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Elliptical economy – even more sustainable than circular

Published: 17 November 2022

Bringing about a more circular use of materials is an important piece of the puzzle to succeed in the green transition. Now Roland Larsson, Professor of Machine elements at Luleå University of Technology, takes it one step further.
– We must strive for an elliptical economy that is even more sustainable than the circular one, because the products' use phase will then be longer, he says.

The world is not only facing an energy transition, but also a materials transition. Therefore, there has been a great focus on circular economy, and that the materials that are already in use must be reused to a much greater extent. Instead of constantly adding virgin material, material already in the manufacturing process should be circularly used. This means that, at least in theory, it is possible to use the same material in an eternal cycle.

Extends the product's use phase

In the traditional economy, which has been the practice for many decades, materials are extracted and refined, the product is manufactured, transported out to the customer, used, and thrown away when it no longer fulfils its function.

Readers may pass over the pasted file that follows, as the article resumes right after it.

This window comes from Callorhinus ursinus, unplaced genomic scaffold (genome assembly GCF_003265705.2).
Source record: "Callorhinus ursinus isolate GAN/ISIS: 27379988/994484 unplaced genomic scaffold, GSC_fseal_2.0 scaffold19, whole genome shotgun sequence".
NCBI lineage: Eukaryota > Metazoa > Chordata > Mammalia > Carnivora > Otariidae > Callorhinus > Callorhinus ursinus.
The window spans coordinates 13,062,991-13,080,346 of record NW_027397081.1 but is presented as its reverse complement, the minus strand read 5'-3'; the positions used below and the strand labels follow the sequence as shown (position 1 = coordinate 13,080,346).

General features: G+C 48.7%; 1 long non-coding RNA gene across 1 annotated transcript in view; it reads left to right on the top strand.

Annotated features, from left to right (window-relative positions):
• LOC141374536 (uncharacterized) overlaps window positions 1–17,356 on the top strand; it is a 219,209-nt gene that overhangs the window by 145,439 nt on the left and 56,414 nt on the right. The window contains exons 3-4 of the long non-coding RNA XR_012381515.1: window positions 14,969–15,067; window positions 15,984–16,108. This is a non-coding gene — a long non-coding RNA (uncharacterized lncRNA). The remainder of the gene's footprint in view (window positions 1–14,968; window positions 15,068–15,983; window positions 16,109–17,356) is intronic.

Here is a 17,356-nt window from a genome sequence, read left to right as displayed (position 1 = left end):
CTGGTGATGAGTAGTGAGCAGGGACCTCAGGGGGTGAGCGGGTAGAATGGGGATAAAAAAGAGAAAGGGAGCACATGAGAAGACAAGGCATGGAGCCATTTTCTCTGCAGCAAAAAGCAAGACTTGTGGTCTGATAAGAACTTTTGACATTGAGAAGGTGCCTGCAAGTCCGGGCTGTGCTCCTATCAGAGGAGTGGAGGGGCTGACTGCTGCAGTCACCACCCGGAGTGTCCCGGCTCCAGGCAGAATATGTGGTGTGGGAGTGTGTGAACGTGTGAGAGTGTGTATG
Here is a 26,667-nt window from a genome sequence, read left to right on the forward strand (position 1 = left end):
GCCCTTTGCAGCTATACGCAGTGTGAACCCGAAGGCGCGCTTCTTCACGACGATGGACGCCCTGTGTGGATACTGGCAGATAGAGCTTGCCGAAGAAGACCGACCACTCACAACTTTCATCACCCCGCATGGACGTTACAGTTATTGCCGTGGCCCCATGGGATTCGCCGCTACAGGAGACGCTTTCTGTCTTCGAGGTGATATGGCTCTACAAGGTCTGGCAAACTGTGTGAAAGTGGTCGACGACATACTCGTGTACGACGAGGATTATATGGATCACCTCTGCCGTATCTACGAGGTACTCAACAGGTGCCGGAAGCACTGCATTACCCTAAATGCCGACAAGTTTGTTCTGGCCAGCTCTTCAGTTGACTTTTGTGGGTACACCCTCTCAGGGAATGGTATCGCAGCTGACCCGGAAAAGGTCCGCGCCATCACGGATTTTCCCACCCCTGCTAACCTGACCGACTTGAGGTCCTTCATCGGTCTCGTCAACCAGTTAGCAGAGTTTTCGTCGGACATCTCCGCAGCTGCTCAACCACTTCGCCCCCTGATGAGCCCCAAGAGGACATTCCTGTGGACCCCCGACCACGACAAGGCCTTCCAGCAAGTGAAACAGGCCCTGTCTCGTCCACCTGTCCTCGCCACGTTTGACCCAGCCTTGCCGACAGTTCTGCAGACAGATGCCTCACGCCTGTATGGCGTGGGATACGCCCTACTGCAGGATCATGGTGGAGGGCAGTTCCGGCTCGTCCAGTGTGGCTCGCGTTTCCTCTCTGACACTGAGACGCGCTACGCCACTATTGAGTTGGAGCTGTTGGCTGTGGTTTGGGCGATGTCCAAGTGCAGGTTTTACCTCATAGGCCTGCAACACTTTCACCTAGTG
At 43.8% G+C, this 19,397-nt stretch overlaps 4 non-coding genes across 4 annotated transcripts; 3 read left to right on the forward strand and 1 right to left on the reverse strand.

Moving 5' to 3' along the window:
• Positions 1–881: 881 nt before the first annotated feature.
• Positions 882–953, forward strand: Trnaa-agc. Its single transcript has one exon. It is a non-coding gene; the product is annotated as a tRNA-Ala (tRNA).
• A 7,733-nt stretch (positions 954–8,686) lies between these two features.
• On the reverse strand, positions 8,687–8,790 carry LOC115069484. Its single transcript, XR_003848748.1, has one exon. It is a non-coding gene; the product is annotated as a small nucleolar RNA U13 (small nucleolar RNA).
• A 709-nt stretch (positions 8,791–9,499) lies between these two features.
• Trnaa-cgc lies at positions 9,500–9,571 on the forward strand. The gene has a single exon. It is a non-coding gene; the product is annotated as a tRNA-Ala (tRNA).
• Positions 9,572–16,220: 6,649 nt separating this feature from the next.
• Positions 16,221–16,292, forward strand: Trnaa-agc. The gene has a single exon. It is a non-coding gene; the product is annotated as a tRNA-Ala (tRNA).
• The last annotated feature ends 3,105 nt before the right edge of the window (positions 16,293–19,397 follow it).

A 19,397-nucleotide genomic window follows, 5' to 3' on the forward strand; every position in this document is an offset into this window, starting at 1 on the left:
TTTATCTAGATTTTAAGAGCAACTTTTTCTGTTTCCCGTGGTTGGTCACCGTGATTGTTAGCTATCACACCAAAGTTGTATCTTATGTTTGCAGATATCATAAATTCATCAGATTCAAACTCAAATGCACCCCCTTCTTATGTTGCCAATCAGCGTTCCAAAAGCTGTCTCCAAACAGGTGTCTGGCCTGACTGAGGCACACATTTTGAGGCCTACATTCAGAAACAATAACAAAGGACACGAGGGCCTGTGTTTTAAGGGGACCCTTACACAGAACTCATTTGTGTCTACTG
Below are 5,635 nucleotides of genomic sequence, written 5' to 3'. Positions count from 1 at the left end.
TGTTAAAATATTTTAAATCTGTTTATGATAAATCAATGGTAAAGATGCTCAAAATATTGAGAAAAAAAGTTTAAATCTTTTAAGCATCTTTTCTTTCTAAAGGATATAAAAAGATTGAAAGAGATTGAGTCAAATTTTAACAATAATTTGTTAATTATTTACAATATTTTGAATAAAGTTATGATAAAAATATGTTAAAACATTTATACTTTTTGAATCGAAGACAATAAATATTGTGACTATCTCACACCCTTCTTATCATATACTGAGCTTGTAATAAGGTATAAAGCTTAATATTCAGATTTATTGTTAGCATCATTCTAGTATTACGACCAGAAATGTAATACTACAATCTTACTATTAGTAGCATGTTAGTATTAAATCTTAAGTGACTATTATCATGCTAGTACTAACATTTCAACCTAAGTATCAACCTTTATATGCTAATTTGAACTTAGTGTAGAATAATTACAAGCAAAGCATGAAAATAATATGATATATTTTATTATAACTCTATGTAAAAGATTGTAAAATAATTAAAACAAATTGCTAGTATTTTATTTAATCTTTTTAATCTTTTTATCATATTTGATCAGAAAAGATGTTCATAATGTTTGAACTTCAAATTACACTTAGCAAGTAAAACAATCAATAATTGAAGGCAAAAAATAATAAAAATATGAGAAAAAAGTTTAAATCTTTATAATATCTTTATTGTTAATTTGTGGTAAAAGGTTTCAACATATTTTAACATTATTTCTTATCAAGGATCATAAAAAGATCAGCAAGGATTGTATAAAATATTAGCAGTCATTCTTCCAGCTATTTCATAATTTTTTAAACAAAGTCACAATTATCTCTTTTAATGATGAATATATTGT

According to the modern way of thinking, a product's life cycle is circular rather than linear. Thorough product development takes place first, before the actual manufacturing, and right from the start the thought is that the product should be able to be repaired and updated during its lifetime. When the product is manufactured, it is transported to the customer and there the use phase begins. When the product is taken out of use, the material is recycled so that it can be used again in new products.

–  The use phase plays a major role as it determines how soon the product must be recycled. The longer the product is kept in the use phase, for example serviced, repaired, and upgraded, the less need for new manufacturing. In a well-functioning circular economy, the use phase gets longer and longer and makes the circle elliptical. It could therefore be described as an elliptical economy, says Roland Larsson.

Contact

Roland Larsson

Roland Larsson, Professor and Head of Subject

Phone: +46 (0)920 491325
Organisation: Machine Elements, Machine Elements, Department of Engineering Sciences and Mathematics